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How To Buy A Mountain Bike | Choosing The Right Bike

Choosing The Right Type Of Mountain Bike

Probably the most important factor when it comes to enjoying your ride. Confusing beginners (and even well-versed veterans) with subcategories and crazy specific genres is far from ideal for the industry and us retailers; what even is a ‘Down Country’ bike?

Anyway, back to the point, you’ll find plenty of these comparisons online but hopefully, our views will help shed some extra light on this topic. 

Here’s the gist;

  • - What type of riding are you doing?
  • - Hardtail or full suspension?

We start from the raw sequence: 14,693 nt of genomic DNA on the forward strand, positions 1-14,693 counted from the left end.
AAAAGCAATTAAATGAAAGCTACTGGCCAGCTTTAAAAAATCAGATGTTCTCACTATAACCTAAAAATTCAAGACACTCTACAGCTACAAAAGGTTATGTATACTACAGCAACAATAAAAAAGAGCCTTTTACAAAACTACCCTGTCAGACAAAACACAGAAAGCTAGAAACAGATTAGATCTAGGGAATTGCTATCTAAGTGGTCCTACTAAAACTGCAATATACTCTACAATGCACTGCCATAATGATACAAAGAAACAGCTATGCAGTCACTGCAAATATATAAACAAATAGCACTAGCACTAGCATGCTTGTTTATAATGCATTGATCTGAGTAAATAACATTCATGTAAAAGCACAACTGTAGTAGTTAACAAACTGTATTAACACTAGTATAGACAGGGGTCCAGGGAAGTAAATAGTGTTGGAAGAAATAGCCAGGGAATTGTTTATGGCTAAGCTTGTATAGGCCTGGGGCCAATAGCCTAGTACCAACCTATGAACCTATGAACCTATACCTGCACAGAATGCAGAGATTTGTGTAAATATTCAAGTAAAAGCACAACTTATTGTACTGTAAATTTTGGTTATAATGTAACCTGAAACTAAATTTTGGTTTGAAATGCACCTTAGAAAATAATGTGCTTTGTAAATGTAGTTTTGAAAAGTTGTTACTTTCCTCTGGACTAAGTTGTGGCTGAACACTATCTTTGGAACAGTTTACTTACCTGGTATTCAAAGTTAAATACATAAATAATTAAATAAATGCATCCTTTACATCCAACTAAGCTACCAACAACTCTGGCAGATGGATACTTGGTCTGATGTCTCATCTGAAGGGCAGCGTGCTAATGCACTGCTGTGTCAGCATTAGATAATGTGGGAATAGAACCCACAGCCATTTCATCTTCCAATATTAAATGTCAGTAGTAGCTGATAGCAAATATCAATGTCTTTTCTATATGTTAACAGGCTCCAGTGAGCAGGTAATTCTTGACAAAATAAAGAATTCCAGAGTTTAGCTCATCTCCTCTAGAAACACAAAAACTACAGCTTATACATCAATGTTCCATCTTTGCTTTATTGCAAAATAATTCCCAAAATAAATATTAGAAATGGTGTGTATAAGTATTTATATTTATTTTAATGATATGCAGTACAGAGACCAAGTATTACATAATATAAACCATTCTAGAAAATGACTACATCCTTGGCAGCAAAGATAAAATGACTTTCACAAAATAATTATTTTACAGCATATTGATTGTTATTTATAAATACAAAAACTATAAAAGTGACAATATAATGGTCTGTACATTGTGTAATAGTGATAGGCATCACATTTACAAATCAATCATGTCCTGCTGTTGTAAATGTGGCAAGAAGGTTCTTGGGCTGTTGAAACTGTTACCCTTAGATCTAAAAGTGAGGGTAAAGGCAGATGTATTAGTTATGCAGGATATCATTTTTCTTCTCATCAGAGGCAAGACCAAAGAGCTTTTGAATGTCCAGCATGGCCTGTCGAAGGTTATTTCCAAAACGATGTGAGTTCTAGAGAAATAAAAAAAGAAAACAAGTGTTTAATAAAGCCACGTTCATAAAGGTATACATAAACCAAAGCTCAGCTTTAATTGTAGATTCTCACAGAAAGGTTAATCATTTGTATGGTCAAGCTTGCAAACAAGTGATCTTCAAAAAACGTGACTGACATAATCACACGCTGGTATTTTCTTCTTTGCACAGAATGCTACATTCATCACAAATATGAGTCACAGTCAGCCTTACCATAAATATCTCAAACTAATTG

• - How much suspension do you really need?
  • - Blurring the category lines
  • - Over bike or under bike?
  • - Are e-bikes worth it? 

I’ll be going over all of these topics throughout this blog, hopefully, I can explain them well enough but remember we’re just a phone call away if you’ve got some specific questions!

We’ll start off easy, aiming at beginners and progressively get more in-depth and technical, so maybe skip the first bit if it’s below your pay grade! 

What Type Of Riding Are You Doing?

Right so first off, the type of riding! This can range from complete novice canal cruising to pro-level Redbull rampage type sh*t. Very, very different types of mountain bikes are required for each task. I hate to break it to you but there’s no such thing as a ‘do it all’, even when we’re just talking about mountain bikes.

Mountain bike riding a bridleway

Local canals and bridleways rides can be great for improving fitness and mental health, a full suspension bike definitely isn't a requirement.